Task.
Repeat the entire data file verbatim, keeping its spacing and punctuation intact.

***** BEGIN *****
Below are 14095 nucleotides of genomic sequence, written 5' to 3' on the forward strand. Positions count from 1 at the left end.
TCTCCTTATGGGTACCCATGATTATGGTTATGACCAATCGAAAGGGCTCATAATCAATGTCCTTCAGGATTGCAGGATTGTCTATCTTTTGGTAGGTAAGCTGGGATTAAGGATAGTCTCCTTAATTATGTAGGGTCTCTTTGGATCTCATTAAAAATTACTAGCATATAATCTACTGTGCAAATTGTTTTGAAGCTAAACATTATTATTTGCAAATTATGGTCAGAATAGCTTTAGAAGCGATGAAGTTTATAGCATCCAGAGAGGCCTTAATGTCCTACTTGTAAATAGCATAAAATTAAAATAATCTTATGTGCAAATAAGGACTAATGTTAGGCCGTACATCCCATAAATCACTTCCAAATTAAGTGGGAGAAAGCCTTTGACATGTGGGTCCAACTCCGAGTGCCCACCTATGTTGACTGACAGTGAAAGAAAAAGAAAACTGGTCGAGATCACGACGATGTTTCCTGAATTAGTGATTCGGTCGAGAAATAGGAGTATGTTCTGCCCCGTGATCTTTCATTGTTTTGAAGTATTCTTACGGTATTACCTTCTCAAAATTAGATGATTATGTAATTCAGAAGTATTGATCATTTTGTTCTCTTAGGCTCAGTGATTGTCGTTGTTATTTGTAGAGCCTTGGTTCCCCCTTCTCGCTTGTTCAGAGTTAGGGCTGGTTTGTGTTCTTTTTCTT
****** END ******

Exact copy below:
Below are 14095 nucleotides of genomic sequence, written 5' to 3' on the forward strand. Positions count from 1 at the left end.
TCTCCTTATGGGTACCCATGATTATGGTTATGACCAATCGAAAGGGCTCATAATCAATGTCCTTCAGGATTGCAGGATTGTCTATCTTTTGGTAGGTAAGCTGGGATTAAGGATAGTCTCCTTAATTATGTAGGGTCTCTTTGGATCTCATTAAAAATTACTAGCATATAATCTACTGTGCAAATTGTTTTGAAGCTAAACATTATTATTTGCAAATTATGGTCAGAATAGCTTTAGAAGCGATGAAGTTTATAGCATCCAGAGAGGCCTTAATGTCCTACTTGTAAATAGCATAAAATTAAAATAATCTTATGTGCAAATAAGGACTAATGTTAGGCCGTACATCCCATAAATCACTTCCAAATTAAGTGGGAGAAAGCCTTTGACATGTGGGTCCAACTCCGAGTGCCCACCTATGTTGACTGACAGTGAAAGAAAAAGAAAACTGGTCGAGATCACGACGATGTTTCCTGAATTAGTGATTCGGTCGAGAAATAGGAGTATGTTCTGCCCCGTGATCTTTCATTGTTTTGAAGTATTCTTACGGTATTACCTTCTCAAAATTAGATGATTATGTAATTCAGAAGTATTGATCATTTTGTTCTCTTAGGCTCAGTGATTGTCGTTGTTATTTGTAGAGCCTTGGTTCCCCCTTCTCGCTTGTTCAGAGTTAGGGCTGGTTTGTGTTCTTTTTCTT